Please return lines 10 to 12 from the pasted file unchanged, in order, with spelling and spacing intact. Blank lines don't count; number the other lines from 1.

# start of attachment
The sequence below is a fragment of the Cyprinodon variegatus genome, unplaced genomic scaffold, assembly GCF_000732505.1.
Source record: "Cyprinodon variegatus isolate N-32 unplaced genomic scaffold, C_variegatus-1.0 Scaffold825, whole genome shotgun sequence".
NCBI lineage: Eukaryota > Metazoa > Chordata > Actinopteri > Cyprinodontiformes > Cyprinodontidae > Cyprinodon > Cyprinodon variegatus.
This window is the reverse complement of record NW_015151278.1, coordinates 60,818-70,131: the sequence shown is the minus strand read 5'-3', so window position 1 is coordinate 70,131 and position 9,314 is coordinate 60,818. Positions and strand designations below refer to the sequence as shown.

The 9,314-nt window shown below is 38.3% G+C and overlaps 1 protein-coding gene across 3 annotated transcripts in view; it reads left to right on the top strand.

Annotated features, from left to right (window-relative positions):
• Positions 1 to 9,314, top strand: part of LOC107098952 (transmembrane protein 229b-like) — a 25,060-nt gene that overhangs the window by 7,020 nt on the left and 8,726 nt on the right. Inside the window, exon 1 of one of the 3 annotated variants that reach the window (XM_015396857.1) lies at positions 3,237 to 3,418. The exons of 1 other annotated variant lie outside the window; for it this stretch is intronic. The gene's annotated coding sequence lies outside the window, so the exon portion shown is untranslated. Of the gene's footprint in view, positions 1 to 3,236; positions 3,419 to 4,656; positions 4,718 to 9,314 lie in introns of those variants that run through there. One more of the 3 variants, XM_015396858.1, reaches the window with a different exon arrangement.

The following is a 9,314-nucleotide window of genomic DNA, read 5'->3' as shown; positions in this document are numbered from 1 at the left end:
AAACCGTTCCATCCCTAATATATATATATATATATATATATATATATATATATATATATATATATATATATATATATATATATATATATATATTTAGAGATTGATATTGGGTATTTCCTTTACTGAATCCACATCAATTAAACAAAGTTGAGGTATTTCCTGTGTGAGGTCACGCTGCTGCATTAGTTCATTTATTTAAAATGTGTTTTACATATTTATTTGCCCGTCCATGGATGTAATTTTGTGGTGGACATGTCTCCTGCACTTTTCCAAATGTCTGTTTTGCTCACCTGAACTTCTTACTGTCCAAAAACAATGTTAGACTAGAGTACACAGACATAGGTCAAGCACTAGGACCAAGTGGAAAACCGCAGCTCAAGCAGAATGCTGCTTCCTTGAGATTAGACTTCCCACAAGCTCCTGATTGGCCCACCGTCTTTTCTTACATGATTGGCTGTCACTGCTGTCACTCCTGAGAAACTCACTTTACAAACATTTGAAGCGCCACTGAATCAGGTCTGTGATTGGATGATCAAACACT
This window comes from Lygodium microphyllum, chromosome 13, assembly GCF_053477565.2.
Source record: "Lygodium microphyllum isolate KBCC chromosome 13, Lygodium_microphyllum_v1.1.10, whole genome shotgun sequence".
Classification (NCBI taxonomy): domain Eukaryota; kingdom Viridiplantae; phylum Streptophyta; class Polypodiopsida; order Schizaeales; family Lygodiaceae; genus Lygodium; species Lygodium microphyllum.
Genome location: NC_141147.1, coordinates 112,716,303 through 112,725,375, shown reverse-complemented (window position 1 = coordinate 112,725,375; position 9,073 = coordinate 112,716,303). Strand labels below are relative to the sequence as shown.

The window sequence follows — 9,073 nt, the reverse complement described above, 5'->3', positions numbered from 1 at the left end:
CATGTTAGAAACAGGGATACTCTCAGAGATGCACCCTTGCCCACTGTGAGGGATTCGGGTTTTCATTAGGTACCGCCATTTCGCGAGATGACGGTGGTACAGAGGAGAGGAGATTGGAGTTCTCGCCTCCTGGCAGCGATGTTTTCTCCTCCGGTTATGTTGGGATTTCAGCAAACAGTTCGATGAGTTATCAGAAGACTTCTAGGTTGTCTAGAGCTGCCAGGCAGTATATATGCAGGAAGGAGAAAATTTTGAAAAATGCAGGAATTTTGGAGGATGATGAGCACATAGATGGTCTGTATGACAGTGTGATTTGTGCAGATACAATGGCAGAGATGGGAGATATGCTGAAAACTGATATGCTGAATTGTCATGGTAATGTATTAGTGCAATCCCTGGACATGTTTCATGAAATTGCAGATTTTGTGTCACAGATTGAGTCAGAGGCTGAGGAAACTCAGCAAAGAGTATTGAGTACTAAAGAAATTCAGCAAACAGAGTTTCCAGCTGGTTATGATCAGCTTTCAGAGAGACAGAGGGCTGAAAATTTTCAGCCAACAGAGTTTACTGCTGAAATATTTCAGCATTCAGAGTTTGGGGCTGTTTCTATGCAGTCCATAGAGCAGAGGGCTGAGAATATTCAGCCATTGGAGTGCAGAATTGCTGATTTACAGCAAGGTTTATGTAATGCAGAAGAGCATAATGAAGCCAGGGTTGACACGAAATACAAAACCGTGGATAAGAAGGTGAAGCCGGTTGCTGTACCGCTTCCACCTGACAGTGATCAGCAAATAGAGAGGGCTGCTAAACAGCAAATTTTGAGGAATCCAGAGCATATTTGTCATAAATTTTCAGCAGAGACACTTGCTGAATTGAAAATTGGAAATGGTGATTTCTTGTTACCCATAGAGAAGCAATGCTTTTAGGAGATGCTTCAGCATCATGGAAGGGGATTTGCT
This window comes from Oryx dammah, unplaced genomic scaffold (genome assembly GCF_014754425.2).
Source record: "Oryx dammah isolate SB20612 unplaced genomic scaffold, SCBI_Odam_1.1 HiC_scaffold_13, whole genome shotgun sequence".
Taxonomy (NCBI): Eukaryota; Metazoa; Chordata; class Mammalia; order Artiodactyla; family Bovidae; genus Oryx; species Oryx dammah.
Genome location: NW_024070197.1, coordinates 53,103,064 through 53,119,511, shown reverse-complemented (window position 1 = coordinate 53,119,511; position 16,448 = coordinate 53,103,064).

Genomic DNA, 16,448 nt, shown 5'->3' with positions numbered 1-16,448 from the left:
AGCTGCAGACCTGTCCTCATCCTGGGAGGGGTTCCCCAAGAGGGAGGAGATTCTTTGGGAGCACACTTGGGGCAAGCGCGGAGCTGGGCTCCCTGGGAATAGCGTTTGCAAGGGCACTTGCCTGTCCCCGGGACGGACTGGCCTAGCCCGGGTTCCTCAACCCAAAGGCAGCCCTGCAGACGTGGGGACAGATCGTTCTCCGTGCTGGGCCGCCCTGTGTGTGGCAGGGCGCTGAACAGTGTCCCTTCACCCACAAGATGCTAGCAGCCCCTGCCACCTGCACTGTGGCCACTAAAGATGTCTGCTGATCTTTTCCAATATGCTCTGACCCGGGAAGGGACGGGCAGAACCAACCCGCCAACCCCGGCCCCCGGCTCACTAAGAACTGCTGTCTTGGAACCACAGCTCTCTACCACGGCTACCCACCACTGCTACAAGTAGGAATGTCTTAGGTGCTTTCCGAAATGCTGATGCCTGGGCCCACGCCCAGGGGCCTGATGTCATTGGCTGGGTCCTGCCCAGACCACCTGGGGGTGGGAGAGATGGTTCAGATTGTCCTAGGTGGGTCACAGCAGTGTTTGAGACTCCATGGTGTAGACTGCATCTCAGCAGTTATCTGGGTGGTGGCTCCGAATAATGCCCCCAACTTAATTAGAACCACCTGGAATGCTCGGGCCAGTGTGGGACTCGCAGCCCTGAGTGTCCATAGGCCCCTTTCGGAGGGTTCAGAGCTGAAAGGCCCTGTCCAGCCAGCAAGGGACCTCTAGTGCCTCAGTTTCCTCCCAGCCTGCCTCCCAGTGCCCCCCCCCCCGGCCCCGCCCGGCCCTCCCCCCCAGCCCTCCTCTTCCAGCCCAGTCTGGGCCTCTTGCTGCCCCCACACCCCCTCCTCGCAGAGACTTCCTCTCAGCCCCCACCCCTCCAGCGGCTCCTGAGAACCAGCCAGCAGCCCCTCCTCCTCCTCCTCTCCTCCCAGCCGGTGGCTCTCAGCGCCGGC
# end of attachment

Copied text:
This window comes from Lygodium microphyllum, chromosome 13, assembly GCF_053477565.2.
Source record: "Lygodium microphyllum isolate KBCC chromosome 13, Lygodium_microphyllum_v1.1.10, whole genome shotgun sequence".
Classification (NCBI taxonomy): domain Eukaryota; kingdom Viridiplantae; phylum Streptophyta; class Polypodiopsida; order Schizaeales; family Lygodiaceae; genus Lygodium; species Lygodium microphyllum.